The Israelis, quite reasonably, feel besieged, with all those rockets that keep coming in, and with the Israeli Arab mobs revealing the Enemy Within. Is this the time to be cutting our aid to Israel, our only sure ally between Europe and Japan? Nicholas Kristof thinks so. His latest vaporings are discussed here: “New York Times Columnist Kristof Questions ‘Vast Sums’ of US Military Aid to Israel, writes Hugh Fitzgerald
More than 1,700 rockets have been launched at Israeli civilians from Gaza by the terrorist group Hamas. in the first five days of the latest conflict. Meanwhile, mobs of marauding Arabs have been burning Jewish homes, shops, and synagogues in Lod and a half-dozen other mixed (Arab and Jew) cities inside Israel. The Israelis, quite reasonably, feel besieged, with all those rockets that keep coming in, and with the Israeli Arab mobs revealing the Enemy Within. Is this the time to be cutting our aid to Israel, our only sure ally between Europe and Japan? Nicholas Kristof thinks so. His latest vaporings are discussed here: “New York Times Columnist Kristof Questions ‘Vast Sums’ of US Military Aid to Israel,” by Ira Stoll, Algemeiner, May 13, 2021:
With Israeli children and grandmothers huddled in bomb shelters to protect themselves from terrorist Hamas and Islamic Jihad rockets aimed indiscriminately at civilian populations, a New York Times columnist is suggesting cutting back US military aid to Israel.
In a grotesquely ill-timed column and a series of promotional follow-up tweets posted for his 2 million Twitter followers, Nicholas Kristof vacillates between outright calling for less aid and merely raising the question.
The strongest statement came in a print headline over the column: “The US Should Condition Aid to Israel on Reducing Conflict.” This is slightly comical — or it would be if our Israeli cousins weren’t diving for cover. Imagine a World War II-era headline: “The US Should Condition Aid to Britain on Reducing Conflict.” Or the Cold War: “The US Should Condition Aid to West Germany on Reducing Conflict.” The level of conflict is not entirely up to the Israelis — they are facing a hostile power with a declared aim of wiping them off the map.
How exactly should Israel “reduce conflict” with Hamas other than what it is doing? Should it stop trying to prevent the oncoming missiles, of which 2,000 have already been launched, from landing in Israel cities? According to the IDF, Hamas could keep firing missiles at its current rate for two more months. Would it “reduce conflict” if Israel stopped shooting them down? Would Hamas stop launching those rockets to show its appreciation to Israel for letting them land? Didn’t Israel, in an attempt to decrease tension, decide to cancel this year’s Jerusalem Day march, so as not to offend Muslims? That did not win it any points from Hamas. Should Israel stop trying to prevent thousands of Muslims on top of the Temple Mount from heaving rocks and Molotov cocktails down on Jewish worshippers at the Western Wall and instead, simply escort those Jews out of harm’s way? Would that “reduce conflict”? How? What about the property dispute in Sheikh Jarrah between Jewish landowners and Arab tenants who have refused, since 1967, to pay rent? Should Israel simply let those non-paying tenants continue to take advantage of the situation, keep refusing to pay rent, counting on the fact that the owners, given the constant threat of Arab violence if there are any evictions, may be reluctant to enforce their rights?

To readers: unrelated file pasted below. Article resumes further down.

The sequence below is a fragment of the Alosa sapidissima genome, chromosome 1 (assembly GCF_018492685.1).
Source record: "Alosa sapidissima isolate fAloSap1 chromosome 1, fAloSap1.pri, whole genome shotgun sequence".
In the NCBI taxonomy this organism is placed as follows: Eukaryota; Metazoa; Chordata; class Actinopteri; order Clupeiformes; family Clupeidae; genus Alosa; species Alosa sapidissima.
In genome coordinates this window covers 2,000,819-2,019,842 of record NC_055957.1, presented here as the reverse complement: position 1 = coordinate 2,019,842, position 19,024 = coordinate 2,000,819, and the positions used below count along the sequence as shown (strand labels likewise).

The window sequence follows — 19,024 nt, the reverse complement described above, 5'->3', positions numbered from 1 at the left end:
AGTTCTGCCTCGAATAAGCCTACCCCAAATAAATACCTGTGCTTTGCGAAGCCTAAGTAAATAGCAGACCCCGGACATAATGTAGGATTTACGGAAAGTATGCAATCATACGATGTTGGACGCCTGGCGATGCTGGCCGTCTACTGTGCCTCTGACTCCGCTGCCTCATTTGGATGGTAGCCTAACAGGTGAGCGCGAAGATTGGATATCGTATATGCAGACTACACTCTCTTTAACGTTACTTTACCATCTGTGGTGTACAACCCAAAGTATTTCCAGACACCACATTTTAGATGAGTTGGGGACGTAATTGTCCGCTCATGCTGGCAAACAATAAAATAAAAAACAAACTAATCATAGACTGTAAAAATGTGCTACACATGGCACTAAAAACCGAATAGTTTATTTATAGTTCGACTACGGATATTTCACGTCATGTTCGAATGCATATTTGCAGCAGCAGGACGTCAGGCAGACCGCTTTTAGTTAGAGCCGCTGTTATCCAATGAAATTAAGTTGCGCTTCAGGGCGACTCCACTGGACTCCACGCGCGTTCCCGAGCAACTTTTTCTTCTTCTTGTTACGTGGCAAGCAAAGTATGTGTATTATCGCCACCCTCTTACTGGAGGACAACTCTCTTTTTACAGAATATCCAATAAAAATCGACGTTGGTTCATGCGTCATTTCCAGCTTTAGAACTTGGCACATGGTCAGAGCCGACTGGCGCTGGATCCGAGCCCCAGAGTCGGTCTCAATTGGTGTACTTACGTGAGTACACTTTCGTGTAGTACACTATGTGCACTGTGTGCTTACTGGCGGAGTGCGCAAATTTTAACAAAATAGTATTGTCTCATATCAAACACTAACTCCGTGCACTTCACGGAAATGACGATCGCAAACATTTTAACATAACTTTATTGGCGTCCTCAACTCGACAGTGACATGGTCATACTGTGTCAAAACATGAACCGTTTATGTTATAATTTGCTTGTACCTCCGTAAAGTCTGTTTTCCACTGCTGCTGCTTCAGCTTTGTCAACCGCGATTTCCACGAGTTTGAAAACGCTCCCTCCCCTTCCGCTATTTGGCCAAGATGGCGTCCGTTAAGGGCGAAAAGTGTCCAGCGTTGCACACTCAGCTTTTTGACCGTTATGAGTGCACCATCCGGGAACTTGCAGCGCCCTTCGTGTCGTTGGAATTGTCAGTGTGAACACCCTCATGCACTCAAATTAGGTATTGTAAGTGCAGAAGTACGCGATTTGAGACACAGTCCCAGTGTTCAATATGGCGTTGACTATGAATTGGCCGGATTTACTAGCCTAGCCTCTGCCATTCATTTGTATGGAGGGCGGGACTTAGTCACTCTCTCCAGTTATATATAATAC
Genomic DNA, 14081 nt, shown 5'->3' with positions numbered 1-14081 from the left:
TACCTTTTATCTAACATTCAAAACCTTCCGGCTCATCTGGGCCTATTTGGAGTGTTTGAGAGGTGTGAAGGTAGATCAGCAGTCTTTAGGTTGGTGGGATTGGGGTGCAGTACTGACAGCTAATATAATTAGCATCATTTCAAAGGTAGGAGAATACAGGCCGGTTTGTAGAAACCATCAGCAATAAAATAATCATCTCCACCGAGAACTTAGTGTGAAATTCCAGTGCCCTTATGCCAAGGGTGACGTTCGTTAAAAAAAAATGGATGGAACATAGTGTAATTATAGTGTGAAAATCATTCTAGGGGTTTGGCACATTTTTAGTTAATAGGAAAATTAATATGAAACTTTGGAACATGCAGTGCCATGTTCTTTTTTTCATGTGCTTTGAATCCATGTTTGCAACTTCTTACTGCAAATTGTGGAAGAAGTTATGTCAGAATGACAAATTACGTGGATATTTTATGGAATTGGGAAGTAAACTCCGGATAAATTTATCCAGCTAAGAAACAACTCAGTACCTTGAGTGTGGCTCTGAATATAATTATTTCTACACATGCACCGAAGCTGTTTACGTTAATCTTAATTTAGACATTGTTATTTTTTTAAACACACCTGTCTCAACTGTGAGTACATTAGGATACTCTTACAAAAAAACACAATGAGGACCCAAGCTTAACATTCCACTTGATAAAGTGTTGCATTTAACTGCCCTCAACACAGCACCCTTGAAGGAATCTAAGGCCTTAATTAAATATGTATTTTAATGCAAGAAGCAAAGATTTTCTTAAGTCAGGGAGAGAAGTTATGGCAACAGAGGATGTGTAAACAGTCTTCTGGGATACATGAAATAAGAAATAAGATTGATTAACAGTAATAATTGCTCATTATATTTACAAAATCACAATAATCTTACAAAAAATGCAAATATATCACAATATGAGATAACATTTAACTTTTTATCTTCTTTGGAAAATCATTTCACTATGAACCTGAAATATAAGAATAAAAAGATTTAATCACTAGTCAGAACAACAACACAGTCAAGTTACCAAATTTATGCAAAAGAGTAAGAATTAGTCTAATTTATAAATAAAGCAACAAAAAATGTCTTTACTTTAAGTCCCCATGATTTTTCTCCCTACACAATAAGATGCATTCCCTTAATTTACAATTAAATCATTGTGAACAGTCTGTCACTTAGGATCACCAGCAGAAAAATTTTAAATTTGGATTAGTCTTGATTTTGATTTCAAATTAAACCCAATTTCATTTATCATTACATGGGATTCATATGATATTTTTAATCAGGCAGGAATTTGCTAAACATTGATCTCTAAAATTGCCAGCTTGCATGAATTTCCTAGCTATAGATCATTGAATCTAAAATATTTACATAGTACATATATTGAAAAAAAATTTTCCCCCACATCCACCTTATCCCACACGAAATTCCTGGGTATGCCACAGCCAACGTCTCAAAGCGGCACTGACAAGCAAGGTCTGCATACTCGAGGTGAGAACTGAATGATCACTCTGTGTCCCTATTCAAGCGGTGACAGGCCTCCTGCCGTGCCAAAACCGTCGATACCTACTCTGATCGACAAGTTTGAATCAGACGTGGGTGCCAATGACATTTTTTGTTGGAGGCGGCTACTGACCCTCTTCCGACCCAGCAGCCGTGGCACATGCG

Israelis would like nothing better than to reduce conflict. But the murderous assaults by Hamas during the last week have made that impossible. The only sure way to reduce conflict is by depriving Hamas of its vast storehouse of weapons, its top terror commanders, and its infrastructure (especially its system of underground tunnels). That will bring down the level of conflict, perhaps even end it for a few years, until Hamas again decides to renew its murderous assault on the Jewish state that it has pledged to destroy.
For online, the headline [of Kristof’s article] was walked back to “What Your Taxes Are Paying For in Israel.”
Similarly, the column frames the aid issue as a rhetorical question: “as American taxpayers, we don’t have much influence over Hamas, while we do have influence over Israel and we provide several billion dollars a year in military assistance to a rich country and thus subsidize bombings of Palestinians. Is that really a better use of our taxes than, say, paying for COVID-19 vaccinations abroad or national pre-K at home? Shouldn’t our vast sums of aid to Israel be conditioned on reducing conflict rather than aggravating it, on building conditions for peace rather than creating obstacles to it?”
First, Kristof appears not to know that the military assistance to Israel is money that Israel is required to spend on American weapons. Second, Israel gives back to the American military more value than it receives in aid. Israeli advances in military technology are shared with the United States. We have all heard of the Iron Dome anti-missile defense system, and the Iron Beam laser anti-missile weapons that Israel has supplied to the United States. Some may know of the cooperation between Israeli and American scientists on the development of Arrow missile system and the Tactical High Energy Laser.
But there is much more to this story. Among Israeli weapons and weapons systems that the U.S. military now uses are the following:
Trophy Active Protection System
The Army has purchased an emerging technology for Abrams tanks, Bradleys and Strykers designed to give combat vehicles an opportunity identify, track and destroy approaching enemy rocket-propelled grenades in a matter of milliseconds. Trophy is an Active Protection System (APS) that uses a 360-degree radar, processor and on-board computer to locate, track and destroy approaching fire coming from a range of weapons such as Anti-Tank-Guided-Missiles and Rocket Propelled Grenades. DRS Technologies and Israeli-based Rafael Advanced Defense Systems are working with the army to integrate the system that Israel developed after realizing that tanks could not be given more armor without greatly minimizing their maneuverability and deployability.